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Legal Helpers Debt Resolution Backend Relationship and CDS Client Services in Appellate Court

On October 24, 2011, Richard Epstein of Greenspoon Marder filed an appeal regarding Callow v. CDS CLIENT SERVICES, INC. a/k/a CDS DEBT RESOLUTION a/k/a CAPITAL DEBT SETTLEMENT, a California Corporation; MARK PENSO, individually; DAVID HENSON, individually; iVISTA ENTERPRISE INC., a/k/a ! VISTA ENTERPRISES, INC. a California Corporation, doing business under the fictitious name ZERODEBT USA; LENNY B. SPANGLER, individually; KELLI RUNDLE.

It appears the Defendant’s are trying to get this to stay in Federal Court rather than being moved to the state court in Washington State.

I’m not really going to talk about the overall case other than to say it is a claim the Defendant’s violated the Washington Consumer Protection Act.

What I do want to share is information contained in the appeal that is interesting about Legal Helpers Debt Resolution and the affiliate/marketer relationship.

From the appeal:

“…Defendants are contractually affiliated with Legal Helpers Debt Resolution, LLC (“Legal Helpers”), the lead defendant in the Smith Case; and (2) Plaintiff’s claim here arises from a written contract she made with Legal Helpers, not any contract she made directly with CDS.17 For reasons unstated but evidently a matter of litigation strategy – as Plaintiff’s counsel here are also Plaintiff’s counsel in the Smith Case – Plaintiff did not sue Legal Helpers in this case. But the conduct in which CDS allegedly engaged which Plaintiff seeks to enjoin here, which, in fact, CDS provided only under its contract with Legal Helpers, was conduct contractually due to Plaintiff by Legal Helpers pursuant to the contract Plaintiff signed with Legal Helpers. So, any injunctive relief entered against CDS would necessarily directly and inescapably impact Legal Helpers.”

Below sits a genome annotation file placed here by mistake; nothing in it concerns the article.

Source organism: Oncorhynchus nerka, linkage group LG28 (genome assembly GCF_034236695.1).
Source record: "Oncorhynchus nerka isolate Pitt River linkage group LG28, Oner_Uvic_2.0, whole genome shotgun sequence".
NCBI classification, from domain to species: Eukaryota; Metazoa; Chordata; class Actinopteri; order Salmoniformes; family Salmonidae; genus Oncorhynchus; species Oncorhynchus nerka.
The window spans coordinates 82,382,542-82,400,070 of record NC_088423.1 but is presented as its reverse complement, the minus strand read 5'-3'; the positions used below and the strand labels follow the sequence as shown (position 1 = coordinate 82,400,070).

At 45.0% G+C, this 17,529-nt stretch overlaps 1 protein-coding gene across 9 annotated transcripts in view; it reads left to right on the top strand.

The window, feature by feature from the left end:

“In the Smith Case, discovery revealed the number of Legal Helpers clients residing in Washington and the dollar volume of the services Legal Helpers provided to those clients. The clients include, like Plaintiff here, those for which Legal Helpers engaged CDS to perform certain non-legal services. That information was provided to Plaintiff’s counsel – as Plaintiff’s counsel in the Smith Case – as interrogatory answers. Those interrogatory answers, the contents and accuracy of which were not disputed either in the Smith Case or here, are the evidentiary basis for the statistical information upon which Defendants based their jurisdictional amount computation.”

“Indeed, the interrogatory answers in the Smith Case proffer that seven hundred and thirty-one (731) Washington residents retained Legal Helpers from the period of September, 2009 through July, 2011.19 As stated in the Response, during that period, Legal Helpers clients paid the Firm $2,285,259.72.”